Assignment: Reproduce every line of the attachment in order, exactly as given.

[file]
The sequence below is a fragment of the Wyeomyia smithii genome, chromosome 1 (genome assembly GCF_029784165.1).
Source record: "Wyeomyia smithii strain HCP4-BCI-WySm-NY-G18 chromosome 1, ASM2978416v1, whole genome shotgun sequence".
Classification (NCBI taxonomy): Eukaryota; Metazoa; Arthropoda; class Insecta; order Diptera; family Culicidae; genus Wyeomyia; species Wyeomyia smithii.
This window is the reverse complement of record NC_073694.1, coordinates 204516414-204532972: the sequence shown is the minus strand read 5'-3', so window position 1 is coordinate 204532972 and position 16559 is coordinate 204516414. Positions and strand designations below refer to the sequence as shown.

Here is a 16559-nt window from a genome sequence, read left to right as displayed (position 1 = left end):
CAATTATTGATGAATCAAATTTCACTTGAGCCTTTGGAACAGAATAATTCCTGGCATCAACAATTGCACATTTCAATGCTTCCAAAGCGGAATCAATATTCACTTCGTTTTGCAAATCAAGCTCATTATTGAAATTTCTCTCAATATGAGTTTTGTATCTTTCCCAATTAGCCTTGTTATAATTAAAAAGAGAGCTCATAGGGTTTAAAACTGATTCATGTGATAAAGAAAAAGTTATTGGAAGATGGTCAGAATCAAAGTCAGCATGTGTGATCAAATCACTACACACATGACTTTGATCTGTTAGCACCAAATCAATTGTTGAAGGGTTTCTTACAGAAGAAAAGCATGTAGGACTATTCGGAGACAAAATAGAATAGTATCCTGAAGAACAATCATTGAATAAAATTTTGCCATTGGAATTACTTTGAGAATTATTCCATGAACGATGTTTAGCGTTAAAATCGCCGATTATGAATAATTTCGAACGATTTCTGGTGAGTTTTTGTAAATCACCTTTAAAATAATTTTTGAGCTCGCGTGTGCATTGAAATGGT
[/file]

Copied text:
The sequence below is a fragment of the Wyeomyia smithii genome, chromosome 1 (genome assembly GCF_029784165.1).
Source record: "Wyeomyia smithii strain HCP4-BCI-WySm-NY-G18 chromosome 1, ASM2978416v1, whole genome shotgun sequence".
Classification (NCBI taxonomy): Eukaryota; Metazoa; Arthropoda; class Insecta; order Diptera; family Culicidae; genus Wyeomyia; species Wyeomyia smithii.
This window is the reverse complement of record NC_073694.1, coordinates 204516414-204532972: the sequence shown is the minus strand read 5'-3', so window position 1 is coordinate 204532972 and position 16559 is coordinate 204516414. Positions and strand designations below refer to the sequence as shown.

Here is a 16559-nt window from a genome sequence, read left to right as displayed (position 1 = left end):
CAATTATTGATGAATCAAATTTCACTTGAGCCTTTGGAACAGAATAATTCCTGGCATCAACAATTGCACATTTCAATGCTTCCAAAGCGGAATCAATATTCACTTCGTTTTGCAAATCAAGCTCATTATTGAAATTTCTCTCAATATGAGTTTTGTATCTTTCCCAATTAGCCTTGTTATAATTAAAAAGAGAGCTCATAGGGTTTAAAACTGATTCATGTGATAAAGAAAAAGTTATTGGAAGATGGTCAGAATCAAAGTCAGCATGTGTGATCAAATCACTACACACATGACTTTGATCTGTTAGCACCAAATCAATTGTTGAAGGGTTTCTTACAGAAGAAAAGCATGTAGGACTATTCGGAGACAAAATAGAATAGTATCCTGAAGAACAATCATTGAATAAAATTTTGCCATTGGAATTACTTTGAGAATTATTCCATGAACGATGTTTAGCGTTAAAATCGCCGATTATGAATAATTTCGAACGATTTCTGGTGAGTTTTTGTAAATCACCTTTAAAATAATTTTTGAGCTCGCGTGTGCATTGAAATGGT